Animal ethics

History of companion animals and the companion animal sector

By P. Sandøe, S. Corr, C. Palmer & J. Serpell (2016)
Ch. 1 in Sandøe, P., Corr, S.A., and Palmer, C., Companion animal ethics. Wiley Blackwell.


Many households in the industrialised Western world own companion animals. The American Veterinary Medical Association (AVMA, 2012) reported that just over a third of US households kept one or more dogs in 2011, and just under a third kept one or more cats (AVMA, 2012: p. 1). Figures are similar, though somewhat lower, in the European Union (EU) where, in 2010, just over 25% of households had at least one dog, and just under 25% had at least one cat, according to the European Pet Food Industry (FEDIAF, 2010). In most Western countries, the number of households keeping dogs and cats has been steadily growing for decades.

The AVMA (2012) also gives us information on people’s attitudes to the animals in their homes. Two-thirds of US dog owners see their dogs as members of the family; most of the rest, according to the survey, view them as ‘companions’ or ‘pets’. Over half the owners see cats as family members. For both species, the younger the owners, the more likely they are to view their animals as family members (AVMA, 2012: p. 14). According to a survey prepared for a pet food company in 2000, nearly half of American dog owners have taken their dog on vacation, and a similar number have celebrated their dog’s birthday (Ralston Purina, 2000). Thus the general trend is not only to allow dogs and cats into the family home but also – in these respects, at least – to treat them as members of the family.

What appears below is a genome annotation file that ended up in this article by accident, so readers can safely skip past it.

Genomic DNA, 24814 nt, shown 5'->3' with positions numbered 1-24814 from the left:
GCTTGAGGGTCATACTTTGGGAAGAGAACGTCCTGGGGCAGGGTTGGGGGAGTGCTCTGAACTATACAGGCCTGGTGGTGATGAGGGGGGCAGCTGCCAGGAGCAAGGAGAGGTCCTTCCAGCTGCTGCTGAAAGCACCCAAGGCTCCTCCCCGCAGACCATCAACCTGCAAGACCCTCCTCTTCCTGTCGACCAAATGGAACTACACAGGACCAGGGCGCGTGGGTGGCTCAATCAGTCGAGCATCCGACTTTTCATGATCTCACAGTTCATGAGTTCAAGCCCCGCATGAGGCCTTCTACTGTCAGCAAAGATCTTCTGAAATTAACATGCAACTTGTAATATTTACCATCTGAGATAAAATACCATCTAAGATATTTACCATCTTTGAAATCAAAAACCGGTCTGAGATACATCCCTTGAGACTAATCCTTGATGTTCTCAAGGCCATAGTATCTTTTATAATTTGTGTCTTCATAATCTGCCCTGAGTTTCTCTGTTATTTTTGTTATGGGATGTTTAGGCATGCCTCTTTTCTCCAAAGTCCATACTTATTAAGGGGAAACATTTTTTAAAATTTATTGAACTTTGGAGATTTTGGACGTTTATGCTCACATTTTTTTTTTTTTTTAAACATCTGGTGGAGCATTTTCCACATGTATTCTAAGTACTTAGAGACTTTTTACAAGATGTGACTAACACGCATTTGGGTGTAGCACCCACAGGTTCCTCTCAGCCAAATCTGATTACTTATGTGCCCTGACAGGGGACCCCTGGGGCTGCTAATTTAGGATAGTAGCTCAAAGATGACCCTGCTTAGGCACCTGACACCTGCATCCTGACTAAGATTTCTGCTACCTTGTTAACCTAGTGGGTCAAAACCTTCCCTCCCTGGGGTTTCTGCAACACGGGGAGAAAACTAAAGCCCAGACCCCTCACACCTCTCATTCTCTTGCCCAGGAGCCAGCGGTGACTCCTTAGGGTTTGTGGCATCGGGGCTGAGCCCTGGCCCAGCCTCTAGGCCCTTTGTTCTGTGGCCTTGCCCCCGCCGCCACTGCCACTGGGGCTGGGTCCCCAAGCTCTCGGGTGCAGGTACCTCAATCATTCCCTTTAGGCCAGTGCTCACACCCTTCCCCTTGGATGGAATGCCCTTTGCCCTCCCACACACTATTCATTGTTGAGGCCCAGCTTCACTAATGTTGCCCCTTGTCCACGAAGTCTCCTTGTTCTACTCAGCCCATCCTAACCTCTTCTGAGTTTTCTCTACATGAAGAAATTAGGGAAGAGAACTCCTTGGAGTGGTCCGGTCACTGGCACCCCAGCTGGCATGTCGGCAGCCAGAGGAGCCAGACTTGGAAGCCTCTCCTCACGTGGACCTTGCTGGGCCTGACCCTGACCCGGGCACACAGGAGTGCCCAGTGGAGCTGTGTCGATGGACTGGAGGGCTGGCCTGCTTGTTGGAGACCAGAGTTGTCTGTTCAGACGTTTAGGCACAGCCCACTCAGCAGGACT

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Companion animal ethics

By P. Sandøe, S. Corr & C. Palmer (2013)
Luentokokoelma. Julkaisija Fennovet Oy. 


Companion animal issues give rise to dilemmas and disagreements. These dilemmas and disagreements arise due to different interpretations of scientific findings, different understandings of what constitutes animal welfare, different views about which values matter, different ways of weighting or adding up the relevant values, and different ideas about how the relevant values should be put into practice. To explain how ethical priorities have evolved, first we give a brief overview of the history of current Western attitudes to animal companions, and how the veterinary and other professions developed to deal with companion animals. Next, two specific issues that give rise to dilemmas and disagreements in companion animal ethics are discussed: 1) the issue of whether all dogs should be routinely neutered; and 2) the issue of feeding and the related problems of canine and feline obesity.

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